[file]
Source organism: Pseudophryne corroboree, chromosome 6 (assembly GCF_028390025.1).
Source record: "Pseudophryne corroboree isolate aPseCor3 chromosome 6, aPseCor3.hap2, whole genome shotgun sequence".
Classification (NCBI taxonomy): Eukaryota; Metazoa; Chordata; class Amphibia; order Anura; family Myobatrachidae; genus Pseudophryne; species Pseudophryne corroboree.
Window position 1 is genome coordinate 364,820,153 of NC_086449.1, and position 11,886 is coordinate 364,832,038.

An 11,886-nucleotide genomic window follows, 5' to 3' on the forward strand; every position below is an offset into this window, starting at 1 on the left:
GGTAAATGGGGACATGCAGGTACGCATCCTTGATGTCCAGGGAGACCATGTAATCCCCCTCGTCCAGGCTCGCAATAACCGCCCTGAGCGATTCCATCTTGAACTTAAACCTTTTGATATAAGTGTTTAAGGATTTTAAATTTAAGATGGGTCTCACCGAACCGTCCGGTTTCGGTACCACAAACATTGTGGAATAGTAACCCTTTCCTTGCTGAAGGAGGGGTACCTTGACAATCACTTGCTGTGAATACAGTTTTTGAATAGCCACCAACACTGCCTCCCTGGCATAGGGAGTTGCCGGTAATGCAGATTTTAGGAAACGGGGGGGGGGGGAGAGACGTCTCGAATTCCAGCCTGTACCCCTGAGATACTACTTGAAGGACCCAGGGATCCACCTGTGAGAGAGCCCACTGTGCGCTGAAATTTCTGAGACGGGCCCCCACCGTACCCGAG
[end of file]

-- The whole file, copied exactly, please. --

Source organism: Pseudophryne corroboree, chromosome 6 (assembly GCF_028390025.1).
Source record: "Pseudophryne corroboree isolate aPseCor3 chromosome 6, aPseCor3.hap2, whole genome shotgun sequence".
Classification (NCBI taxonomy): Eukaryota; Metazoa; Chordata; class Amphibia; order Anura; family Myobatrachidae; genus Pseudophryne; species Pseudophryne corroboree.
Window position 1 is genome coordinate 364,820,153 of NC_086449.1, and position 11,886 is coordinate 364,832,038.

An 11,886-nucleotide genomic window follows, 5' to 3' on the forward strand; every position below is an offset into this window, starting at 1 on the left:
GGTAAATGGGGACATGCAGGTACGCATCCTTGATGTCCAGGGAGACCATGTAATCCCCCTCGTCCAGGCTCGCAATAACCGCCCTGAGCGATTCCATCTTGAACTTAAACCTTTTGATATAAGTGTTTAAGGATTTTAAATTTAAGATGGGTCTCACCGAACCGTCCGGTTTCGGTACCACAAACATTGTGGAATAGTAACCCTTTCCTTGCTGAAGGAGGGGTACCTTGACAATCACTTGCTGTGAATACAGTTTTTGAATAGCCACCAACACTGCCTCCCTGGCATAGGGAGTTGCCGGTAATGCAGATTTTAGGAAACGGGGGGGGGGGGAGAGACGTCTCGAATTCCAGCCTGTACCCCTGAGATACTACTTGAAGGACCCAGGGATCCACCTGTGAGAGAGCCCACTGTGCGCTGAAATTTCTGAGACGGGCCCCCACCGTACCCGAG